COMMUNITY FORUM

mineola76

06:17PM | 08/24/09
Member Since: 08/22/09
10 lifetime posts
do you notice any issues by the floor?
4700-by_the_washer

mineola76

06:19PM | 08/24/09
Member Since: 08/22/09
10 lifetime posts
the wall by the furnace
4701-the_last_one_for_now

KingVolcano

03:08AM | 08/25/09
Member Since: 03/03/05
273 lifetime posts
It is difficult to give you proper advise when I cannot see the property in person, so everything I state here will be based on assumptions.

I think it is important that you remove all infected materials. I am in the environmental services business and highly recommend you seek professional help to do the remediation. The average home owner does not have the proper equipment nor training to perform such a task. However, if you cannot afford it, you may want to handle the removal of the material and hire someone to sanitize the basement.

You may want to test to see what type of mold it is. In my opinion it is always best to know what you are dealing with to get a full picture of the problems.

I could be wrong, but the basement does not seem like it has significant water problems.

Your problems seem to be fairly typical when it comes to mold and finished basements. Most basements are not conducive to healthy living areas. Any amount of water in a finished basement can turn to mold issues.

Removing the infected material and killing the mold in your basement are the first steps. Once you disturb the areas with mold, mold spores will be released into the air. These spore will just loft around waiting for a suitable place to colonized. The will not die unless you kill them. HEPA Air filtration is a must.

You do not want any cross contamination, so the upstairs must be sealed off from the basement during the working process.

It is important to kill the mold and mold spores on all surfaces in the air.

Failure will just result in further mold growth over time.

Anyone working around mold must take proper precautions and protect themselves from mold exposure by wearing Personal Protective Equipment. Wearing a full face respirator with proper cartridges for mold is essential.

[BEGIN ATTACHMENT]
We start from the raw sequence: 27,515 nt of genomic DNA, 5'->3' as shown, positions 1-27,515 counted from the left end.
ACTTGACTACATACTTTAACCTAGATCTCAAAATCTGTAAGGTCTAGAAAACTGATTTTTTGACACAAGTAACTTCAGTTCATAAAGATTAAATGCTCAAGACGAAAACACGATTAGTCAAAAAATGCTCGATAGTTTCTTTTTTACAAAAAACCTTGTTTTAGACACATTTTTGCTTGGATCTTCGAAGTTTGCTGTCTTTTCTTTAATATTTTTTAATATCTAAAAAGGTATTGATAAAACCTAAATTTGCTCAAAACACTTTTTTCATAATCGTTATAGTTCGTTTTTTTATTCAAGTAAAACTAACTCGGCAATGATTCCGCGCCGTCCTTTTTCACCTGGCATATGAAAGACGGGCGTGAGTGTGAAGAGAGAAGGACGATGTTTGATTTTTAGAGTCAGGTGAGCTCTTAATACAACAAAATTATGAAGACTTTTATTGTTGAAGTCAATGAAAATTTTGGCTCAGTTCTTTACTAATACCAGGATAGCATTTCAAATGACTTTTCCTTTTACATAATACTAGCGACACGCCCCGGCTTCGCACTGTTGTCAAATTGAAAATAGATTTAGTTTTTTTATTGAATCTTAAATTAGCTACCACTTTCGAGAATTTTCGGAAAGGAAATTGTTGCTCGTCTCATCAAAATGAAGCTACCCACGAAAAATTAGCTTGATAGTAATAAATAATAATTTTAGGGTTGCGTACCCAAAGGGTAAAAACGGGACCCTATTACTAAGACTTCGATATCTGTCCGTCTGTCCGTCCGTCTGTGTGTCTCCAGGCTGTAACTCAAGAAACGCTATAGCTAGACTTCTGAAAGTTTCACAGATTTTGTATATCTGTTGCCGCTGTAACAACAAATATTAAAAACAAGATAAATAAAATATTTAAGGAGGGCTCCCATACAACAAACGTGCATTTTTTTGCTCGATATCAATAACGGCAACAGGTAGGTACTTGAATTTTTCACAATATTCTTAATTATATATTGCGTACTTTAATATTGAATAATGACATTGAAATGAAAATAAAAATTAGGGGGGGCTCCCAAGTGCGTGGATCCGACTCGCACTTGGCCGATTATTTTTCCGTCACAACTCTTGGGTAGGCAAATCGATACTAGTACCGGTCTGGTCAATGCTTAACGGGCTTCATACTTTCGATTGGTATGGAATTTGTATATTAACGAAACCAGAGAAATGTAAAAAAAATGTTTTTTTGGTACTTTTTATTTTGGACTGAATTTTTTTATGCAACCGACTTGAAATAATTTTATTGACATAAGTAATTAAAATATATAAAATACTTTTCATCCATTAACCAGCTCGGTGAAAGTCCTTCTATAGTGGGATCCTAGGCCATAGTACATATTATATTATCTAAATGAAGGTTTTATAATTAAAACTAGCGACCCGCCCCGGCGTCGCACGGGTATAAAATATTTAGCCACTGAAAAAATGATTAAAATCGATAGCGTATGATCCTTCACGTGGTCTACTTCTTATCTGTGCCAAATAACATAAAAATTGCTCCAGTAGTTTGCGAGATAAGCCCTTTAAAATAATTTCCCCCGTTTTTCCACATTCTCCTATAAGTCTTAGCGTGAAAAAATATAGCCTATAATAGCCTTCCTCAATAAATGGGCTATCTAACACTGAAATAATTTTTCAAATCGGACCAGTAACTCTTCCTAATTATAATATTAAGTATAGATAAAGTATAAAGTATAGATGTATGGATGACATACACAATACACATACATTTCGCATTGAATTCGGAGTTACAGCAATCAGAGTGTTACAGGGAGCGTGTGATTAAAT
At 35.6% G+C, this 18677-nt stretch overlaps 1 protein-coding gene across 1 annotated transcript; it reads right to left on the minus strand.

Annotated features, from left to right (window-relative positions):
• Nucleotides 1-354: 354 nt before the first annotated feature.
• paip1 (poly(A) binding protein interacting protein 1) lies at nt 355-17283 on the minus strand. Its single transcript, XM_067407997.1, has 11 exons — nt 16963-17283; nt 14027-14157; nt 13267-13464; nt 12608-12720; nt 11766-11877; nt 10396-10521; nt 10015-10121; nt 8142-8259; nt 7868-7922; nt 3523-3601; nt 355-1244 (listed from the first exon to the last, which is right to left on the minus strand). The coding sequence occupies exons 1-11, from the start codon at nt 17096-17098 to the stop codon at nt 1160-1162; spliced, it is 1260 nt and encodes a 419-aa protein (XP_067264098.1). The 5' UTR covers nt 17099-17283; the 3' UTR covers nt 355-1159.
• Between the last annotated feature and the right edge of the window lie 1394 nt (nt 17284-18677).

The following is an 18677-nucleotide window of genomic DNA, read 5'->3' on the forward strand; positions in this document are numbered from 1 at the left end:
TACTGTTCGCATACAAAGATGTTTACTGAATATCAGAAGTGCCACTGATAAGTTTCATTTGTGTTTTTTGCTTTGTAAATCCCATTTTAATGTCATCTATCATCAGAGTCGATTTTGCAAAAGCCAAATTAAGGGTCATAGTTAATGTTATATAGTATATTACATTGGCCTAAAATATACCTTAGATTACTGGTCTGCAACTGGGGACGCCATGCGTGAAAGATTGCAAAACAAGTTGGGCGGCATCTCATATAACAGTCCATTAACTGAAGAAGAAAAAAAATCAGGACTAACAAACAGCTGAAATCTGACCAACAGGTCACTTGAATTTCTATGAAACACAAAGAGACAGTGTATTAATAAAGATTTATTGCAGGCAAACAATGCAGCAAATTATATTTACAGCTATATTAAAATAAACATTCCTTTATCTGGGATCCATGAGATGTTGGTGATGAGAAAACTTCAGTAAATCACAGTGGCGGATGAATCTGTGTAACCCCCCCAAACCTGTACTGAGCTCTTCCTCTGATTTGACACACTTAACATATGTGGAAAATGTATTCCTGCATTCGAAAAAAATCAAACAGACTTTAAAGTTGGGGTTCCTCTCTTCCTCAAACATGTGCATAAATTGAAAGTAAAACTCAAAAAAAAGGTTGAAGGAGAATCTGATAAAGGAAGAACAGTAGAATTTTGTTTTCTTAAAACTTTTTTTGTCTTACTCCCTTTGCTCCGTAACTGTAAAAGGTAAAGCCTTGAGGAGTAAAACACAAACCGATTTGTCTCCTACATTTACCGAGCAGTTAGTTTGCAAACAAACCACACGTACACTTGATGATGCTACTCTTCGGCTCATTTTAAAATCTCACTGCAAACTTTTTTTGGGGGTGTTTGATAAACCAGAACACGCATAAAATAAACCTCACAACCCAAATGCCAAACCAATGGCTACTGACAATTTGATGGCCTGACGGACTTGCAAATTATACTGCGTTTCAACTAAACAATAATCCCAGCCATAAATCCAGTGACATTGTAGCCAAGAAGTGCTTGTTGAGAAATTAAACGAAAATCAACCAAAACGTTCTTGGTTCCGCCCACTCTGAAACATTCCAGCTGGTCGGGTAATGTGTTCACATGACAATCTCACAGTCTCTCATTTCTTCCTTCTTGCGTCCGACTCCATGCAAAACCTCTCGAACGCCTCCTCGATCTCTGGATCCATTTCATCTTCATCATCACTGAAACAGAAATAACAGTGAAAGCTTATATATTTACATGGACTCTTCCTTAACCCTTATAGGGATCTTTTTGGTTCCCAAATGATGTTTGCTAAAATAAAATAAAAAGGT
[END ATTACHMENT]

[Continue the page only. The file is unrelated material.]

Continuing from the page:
Once you have the basement cleaned out and the mold addressed, live with the basement to watch for water intrusion. Over time you will be able to properly assess the situation.

If your walls are painted, the Sani-Tred product will not function properly nor will Sani-Tred recommend it's use.

I hope this information helps. Again, try to go the professional route first. Call a few mold experts in your area for quotes. I will look at the quotes for you and help any way I can.

constructionmike

02:45PM | 10/20/09
Member Since: 10/17/09
6 lifetime posts
Newly renovated cottage has a problem with mold on the basement walls, and ceiling. There is no water leaking into the basement or coming up through the floors but there is a lot of humidity coming up through. The floors are dry, and so are the walls, and ceiling to touch. Inside and outside weeping tiles were installed with tarred outside wall but no plastic underneath the cement floor, and the cement is only about 2-3 inches thick. Would Sani-Tred fix this problem before I put sub floors down? Also could this problem be caused from another source. Advice or suggestions would be great.
Click_to_reply_button
Inspiration_banner

INSPIRATION GALLERY



Post a reply as Anonymous

Photo must be in JPG, GIF or PNG format and less than 5MB.

Reply_choose_button

Anonymous

Post_new_button or Login_button
Register

The MicroHouse's diminutive size—just 96 square feet—was determined by the maximum allowed for construction without a perm... Filling an underutilized area beneath the stairs is a smart way to save space. Doing so with a stash of wood, however, is ... The Audubon Society inspired wallpaper in this Adirondack-styled entryway will get you in the outdoor mood. Grab your coat... Chalkboard paint opens up endless possibilities for customizing your dresser time and time again. Use chalk to label the c... A fireplace in the bathroom creates the ultimate setting for relaxation. Homeowners often choose electric or gas over wood... This roomy boot tray made from punched metal stands up to all the elements. Station it in your mudroom or at your back doo... There’s nothing like a new set of cabinet hardware to refresh a room. The possibilities are endless: Go modern, rustic, or... FLOR carpet tiles are a simple and affordable way to customize a floor covering for any space. You can make anything from ... Chalkboard paint features prominently in this elegant yet unpretentious headboard design. Add a new message daily to reflec... Salvaged boards in varying widths and colors make up the dramatic accent wall in this attic space. The high-gloss white of... The indecisive homeowner need not fret over choosing one (or even two) cabinet colors. The kitchen cabinets in this artist... Incorporate nature into your lighting scheme by securing a dead tree in a concrete mold and draping your pendant lamp from... Simple and striking, a couple of pieces of "lovingly used" furniture creates a special kind of charm. A weathered chair fo... First dress up your metal shelves with a coat of paint in an accent color that complements your kitchen decor. Then arrang... The vibrant green of Granny Smith apples make a beautifully natural alternative to the traditional evergreen wreath. Brigh...
Follow_banner_a
Newsletter_icon Google_plus Facebook Twitter Pinterest Youtube Rss_icon